inside bar contact bar links bar link
2013 2012 2011 2010 2009 2008


Workshop on Water Quality Risk Management in Yodo River Basin

Date: June 22, 2012
Venue: Amagasaki Water Treatment Plant, Amagasaki

Organized by:
Urban Sanitary Engineering Lab and Hanshin Water Supply Authority

Co-organized by:
Global COE Program “Global Center for Education and Research on Human Security Engineering for Asian Megacities”

Number of attendants: 30

Report 211


The purpose of this site visit activity was to visit the Amagasaki water treatment plant to observe the operations of one of the largest water utilities in Japan. The plant is sprawled across an area of 66,434 m2, and produces 373,000 m3/day of water and supplies it to three cities – Ashiya, Amagasaki and Kobe.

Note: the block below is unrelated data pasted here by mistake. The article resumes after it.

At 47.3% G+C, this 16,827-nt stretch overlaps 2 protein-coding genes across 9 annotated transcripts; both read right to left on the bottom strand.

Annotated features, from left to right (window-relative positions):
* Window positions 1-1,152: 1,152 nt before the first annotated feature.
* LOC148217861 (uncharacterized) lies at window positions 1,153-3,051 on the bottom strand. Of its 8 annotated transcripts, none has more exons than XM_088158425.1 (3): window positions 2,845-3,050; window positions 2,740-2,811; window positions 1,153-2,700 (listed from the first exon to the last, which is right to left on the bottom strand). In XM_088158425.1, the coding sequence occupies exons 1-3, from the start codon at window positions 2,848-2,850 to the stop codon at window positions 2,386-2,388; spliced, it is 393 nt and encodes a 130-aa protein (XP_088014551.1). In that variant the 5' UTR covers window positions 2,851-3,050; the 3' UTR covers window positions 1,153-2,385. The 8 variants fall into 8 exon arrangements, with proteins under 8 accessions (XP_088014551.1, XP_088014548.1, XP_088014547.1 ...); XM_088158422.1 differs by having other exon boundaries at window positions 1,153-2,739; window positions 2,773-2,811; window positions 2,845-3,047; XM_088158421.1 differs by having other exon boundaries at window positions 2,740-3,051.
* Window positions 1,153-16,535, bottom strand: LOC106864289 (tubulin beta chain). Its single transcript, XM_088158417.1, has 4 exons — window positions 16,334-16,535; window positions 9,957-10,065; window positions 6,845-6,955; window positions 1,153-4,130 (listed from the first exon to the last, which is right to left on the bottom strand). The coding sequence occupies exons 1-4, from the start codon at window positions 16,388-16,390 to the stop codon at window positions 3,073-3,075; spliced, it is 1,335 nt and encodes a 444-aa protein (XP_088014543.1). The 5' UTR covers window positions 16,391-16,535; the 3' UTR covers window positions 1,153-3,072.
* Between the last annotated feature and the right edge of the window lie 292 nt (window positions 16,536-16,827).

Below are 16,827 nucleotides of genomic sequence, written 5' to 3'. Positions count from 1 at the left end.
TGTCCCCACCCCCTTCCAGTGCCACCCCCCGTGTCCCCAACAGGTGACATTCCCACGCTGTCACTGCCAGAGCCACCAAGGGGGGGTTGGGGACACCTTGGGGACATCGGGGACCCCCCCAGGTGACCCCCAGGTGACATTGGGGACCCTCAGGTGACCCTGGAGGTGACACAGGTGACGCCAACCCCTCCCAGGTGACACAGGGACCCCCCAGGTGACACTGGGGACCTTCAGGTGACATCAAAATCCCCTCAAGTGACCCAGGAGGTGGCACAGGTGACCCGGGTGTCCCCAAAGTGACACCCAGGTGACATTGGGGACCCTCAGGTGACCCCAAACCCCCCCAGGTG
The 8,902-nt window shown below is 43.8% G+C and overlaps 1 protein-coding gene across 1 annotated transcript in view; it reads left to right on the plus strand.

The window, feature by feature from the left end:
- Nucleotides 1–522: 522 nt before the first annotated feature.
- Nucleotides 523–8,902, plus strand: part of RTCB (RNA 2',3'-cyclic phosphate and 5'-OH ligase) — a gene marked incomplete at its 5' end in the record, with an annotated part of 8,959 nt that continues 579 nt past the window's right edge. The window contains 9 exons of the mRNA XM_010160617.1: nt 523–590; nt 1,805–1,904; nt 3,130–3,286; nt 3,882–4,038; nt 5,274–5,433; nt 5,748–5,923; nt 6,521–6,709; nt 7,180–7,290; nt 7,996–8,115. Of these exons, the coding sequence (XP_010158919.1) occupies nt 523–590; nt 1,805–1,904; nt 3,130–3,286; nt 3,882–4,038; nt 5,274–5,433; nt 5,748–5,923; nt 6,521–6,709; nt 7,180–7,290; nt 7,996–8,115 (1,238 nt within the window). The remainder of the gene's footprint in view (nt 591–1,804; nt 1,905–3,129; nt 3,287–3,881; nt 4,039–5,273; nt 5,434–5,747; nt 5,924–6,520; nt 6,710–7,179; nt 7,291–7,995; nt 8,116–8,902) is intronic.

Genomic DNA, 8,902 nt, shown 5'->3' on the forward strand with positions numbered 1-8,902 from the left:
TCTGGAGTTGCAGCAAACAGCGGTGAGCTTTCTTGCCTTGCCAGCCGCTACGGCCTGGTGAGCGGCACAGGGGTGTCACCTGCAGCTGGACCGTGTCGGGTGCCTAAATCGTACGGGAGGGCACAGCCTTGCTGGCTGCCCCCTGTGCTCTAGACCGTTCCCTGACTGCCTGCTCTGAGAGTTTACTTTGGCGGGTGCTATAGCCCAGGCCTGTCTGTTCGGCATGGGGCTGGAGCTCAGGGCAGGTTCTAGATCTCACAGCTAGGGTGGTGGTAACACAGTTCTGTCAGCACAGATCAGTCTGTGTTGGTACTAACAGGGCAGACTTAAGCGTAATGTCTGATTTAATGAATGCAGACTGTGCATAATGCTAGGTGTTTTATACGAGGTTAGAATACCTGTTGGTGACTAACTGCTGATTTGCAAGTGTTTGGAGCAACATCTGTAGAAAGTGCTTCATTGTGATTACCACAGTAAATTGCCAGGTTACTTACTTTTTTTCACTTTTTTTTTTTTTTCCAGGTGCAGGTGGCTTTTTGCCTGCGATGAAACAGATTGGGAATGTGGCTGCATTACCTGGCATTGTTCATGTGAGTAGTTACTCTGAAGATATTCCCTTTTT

The site visit started with a welcome address by Mr. Nagashio, (Planning Section) of the Amagasaki Water Treatment plant, and Mr. Ohya (Planning Section) who provided information about some of the water quality parameters and standards maintained by the utility. The delegates were then divided into two groups and taken for the tour of the facilities. The treatment is carried in various stages. First, there is an intake chamber, which are fed by three lines from the Yodo River, and backwash water emanating from the treatment plant. The water is then taken into the Floculation chamber to removes larger particles, following which water is taken to the ozonation chamber, where three ozone generators operate under a maximum dosage of 3 mg/L, following which the water is passed through a GAC unit to further purify. In the last stage of the treatment, the water from the GAC unit is passed through rapid filtration units, which use anthracite as the filtration unit. The filtration unit enable much water purification without the need to extend the site. A key feature if this treatment plant, as with other larger plants in Japan, is the real time monitoring of water quality and treatment operations as seen below. After taking a tour of the treatment facility, some official of the treatment plant made a few presentations to share more knowledge and an interesting session of Q&A followed. A number of pertinent issues regarding the operations of the plant were discussed which included details about chemical dosage, microbial contamination, energy use and sustainability of water supply.